This isn't the way things were supposed to be for the oil market.
Instead of seeing supply and demand rebalance and prices recover, we're sitting on the edge of a bear market.
Yet again, a glut in supply is calling the shots, and it's getting hard to see how that will change. But actually, that's just what's due to happen. Investment -- or rather, the lack of it -- is the key.
2016 had such a promising start. Whether you listened to government agencies, banks, analysts, oil companies, or the oil-producing countries you would have heard the same message -- the market will begin to rebalance in the second half and inventories will start to fall as rising demand overtakes dwindling supply. Prices could then start on a sustainable recovery.
A month into the third quarter, and the price of OPEC's basket of crudes (comprising the largest export grade from each member country) fell below $40 a barrel on Thursday for the first time since April.
We are where we are because of a decision Saudi Arabia made back in November 2014 to abandon its unofficial role as the world's swing producer. The ensuing drop in oil prices was meant to allow the low-cost OPEC producers to regain control of a market that they had lost to the U.S. shale oil industry.
The promised land was a recovery in the oil price to a more acceptable level -- although what "acceptable" might look like has always been a moveable feast.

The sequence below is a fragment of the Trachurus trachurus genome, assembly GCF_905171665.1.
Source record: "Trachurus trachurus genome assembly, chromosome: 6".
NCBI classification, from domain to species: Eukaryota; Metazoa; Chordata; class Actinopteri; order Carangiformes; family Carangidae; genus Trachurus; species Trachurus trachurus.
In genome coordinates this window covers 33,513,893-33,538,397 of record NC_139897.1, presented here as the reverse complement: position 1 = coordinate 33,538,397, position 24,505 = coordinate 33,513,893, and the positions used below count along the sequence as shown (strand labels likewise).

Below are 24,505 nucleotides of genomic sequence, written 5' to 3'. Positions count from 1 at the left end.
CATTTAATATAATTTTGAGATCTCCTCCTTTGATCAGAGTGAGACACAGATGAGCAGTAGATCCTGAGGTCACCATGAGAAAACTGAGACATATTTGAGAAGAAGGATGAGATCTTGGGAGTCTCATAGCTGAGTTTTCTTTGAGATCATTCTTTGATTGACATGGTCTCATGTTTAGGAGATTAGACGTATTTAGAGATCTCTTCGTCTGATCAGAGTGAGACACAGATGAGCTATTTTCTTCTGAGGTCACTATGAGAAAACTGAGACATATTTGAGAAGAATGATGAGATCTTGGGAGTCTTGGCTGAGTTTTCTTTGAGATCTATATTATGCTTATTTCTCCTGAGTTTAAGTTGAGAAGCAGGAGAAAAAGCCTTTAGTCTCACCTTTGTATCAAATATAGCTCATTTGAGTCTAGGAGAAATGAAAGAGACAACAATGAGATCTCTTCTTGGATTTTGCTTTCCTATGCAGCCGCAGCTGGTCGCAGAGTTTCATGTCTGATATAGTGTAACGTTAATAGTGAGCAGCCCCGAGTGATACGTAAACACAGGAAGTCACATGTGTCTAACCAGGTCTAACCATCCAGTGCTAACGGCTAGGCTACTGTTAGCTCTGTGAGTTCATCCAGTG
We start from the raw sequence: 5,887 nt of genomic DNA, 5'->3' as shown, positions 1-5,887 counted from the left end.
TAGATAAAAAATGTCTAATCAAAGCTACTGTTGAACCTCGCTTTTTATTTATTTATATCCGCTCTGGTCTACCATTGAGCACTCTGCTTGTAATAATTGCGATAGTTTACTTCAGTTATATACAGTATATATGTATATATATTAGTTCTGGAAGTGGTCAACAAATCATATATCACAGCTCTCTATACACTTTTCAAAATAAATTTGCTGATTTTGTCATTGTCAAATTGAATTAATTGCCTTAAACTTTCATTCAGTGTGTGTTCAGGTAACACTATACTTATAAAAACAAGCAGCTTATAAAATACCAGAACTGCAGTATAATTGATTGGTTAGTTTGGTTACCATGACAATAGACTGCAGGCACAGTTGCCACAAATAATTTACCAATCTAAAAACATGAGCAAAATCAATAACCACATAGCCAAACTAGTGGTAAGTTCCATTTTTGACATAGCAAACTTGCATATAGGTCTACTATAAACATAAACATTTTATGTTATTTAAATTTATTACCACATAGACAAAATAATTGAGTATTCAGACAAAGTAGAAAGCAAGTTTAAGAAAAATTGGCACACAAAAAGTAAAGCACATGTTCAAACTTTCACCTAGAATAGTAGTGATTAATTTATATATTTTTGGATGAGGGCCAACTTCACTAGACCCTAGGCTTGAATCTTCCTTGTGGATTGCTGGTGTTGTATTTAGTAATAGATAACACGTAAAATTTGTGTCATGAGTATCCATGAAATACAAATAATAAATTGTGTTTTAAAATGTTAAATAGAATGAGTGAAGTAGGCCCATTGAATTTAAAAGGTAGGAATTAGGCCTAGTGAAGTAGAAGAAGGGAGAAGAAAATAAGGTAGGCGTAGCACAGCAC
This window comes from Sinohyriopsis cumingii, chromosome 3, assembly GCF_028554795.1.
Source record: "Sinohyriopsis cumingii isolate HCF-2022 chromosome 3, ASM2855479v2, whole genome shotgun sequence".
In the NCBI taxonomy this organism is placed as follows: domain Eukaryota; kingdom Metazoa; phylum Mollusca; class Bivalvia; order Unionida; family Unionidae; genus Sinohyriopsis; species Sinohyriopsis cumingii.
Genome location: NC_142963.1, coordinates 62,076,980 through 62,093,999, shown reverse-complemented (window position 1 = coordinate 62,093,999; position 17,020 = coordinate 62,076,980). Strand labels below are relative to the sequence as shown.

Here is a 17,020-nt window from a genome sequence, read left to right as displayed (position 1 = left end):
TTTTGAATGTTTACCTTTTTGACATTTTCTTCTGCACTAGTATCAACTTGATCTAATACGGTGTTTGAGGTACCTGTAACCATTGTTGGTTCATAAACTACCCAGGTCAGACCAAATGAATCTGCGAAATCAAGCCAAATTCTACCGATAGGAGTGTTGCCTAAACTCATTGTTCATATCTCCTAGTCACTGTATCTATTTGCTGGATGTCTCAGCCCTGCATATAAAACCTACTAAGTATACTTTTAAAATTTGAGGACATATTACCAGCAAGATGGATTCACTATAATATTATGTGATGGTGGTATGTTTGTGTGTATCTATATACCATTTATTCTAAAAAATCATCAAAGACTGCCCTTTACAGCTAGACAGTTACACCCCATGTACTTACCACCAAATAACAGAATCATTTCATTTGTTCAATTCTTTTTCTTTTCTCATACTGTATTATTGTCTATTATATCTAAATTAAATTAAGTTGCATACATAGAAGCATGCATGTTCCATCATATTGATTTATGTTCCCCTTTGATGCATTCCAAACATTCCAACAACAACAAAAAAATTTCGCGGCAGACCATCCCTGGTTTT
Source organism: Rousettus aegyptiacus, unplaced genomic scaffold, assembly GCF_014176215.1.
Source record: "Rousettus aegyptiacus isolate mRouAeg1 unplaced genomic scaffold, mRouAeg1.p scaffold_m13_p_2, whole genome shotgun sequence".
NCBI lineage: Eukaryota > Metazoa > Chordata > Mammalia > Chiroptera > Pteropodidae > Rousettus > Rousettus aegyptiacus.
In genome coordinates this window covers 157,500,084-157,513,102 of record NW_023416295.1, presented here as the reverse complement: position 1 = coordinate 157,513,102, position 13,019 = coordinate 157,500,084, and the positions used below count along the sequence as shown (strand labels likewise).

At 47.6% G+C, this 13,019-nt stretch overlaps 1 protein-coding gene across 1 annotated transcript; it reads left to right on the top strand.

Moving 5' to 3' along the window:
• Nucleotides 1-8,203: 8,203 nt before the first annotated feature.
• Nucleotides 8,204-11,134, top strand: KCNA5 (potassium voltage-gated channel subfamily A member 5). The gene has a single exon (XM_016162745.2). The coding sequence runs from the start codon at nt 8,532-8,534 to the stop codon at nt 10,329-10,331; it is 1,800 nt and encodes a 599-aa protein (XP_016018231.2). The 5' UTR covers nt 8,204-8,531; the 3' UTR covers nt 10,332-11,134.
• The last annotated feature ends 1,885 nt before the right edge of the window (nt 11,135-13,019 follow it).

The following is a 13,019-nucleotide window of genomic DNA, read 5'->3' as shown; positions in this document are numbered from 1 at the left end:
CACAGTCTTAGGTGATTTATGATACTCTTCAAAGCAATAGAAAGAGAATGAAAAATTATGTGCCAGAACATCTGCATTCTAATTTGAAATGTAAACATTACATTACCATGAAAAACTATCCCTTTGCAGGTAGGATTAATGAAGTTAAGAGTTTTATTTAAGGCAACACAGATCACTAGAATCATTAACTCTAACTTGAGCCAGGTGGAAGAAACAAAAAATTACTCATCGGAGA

It hasn't quite worked like that. Demand has not surged as producers had hoped, and supply has proven more resilient than expected.
Demand growth is slowing from its lofty levels earlier this year, dashing hopes that the supply will get soaked up quickly.
But the real story is the supply outlook. There's little cause for optimism here, at least in the short term. There was a ray of hope when unexpected supply disruptions over the spring and early summer of this year, most notably in Canada and Nigeria, pushed up prices. Though there's is no end in sight to Nigeria's problems, Canadian production has been all but fully restored.
And we're still seeing additional supplies from projects that were sanctioned in an era of much higher prices -- including some from the days when oil prices were even lower than they are now. ENI expects production from the troubled Kashagan field in Kazakhstan, where a final investment decision was taken in 2004, to begin by the end of the year.
The glut persists.
For the oil market, the result is a delay in the start of a long-waited rebalancing. The pickup in prices to above $50 a barrel in June looks to have been a false dawn. The price recovery is not yet here.
So, if not now, when? Russian oil minister Alexander Novak suggests the market may now reach balance by mid-2017. Goldman Sachs said in a July 27 report that oil prices would remain between $45 and $50 a barrel through to the middle of next year.
But change is coming: companies have slashed capital spending on new projects. This will inevitably slow the flow of new oil onto the market in the future.
U.S. production is still falling outside Alaska, despite a modest upturn in the rig count in recent weeks. Elsewhere, there has been a dearth of investment decisions to develop new production. Chevron's move to proceed with the expansion of its Tengiz field in Kazakhstan stands out because it's the biggest investment in new production capacity to be announced since the price collapsed in mid-2014.
Meanwhile, demand growth should broadly stick to the trend of the last 20 years, growing by a little over 1 million barrels a day each year. The stage is set for demand to overtake supply.
Oil prices will rise -- just not yet.
Julian Lee is an oil strategist for Bloomberg First Word. Previously he worked as a senior analyst at the Centre for Global Energy Studies.
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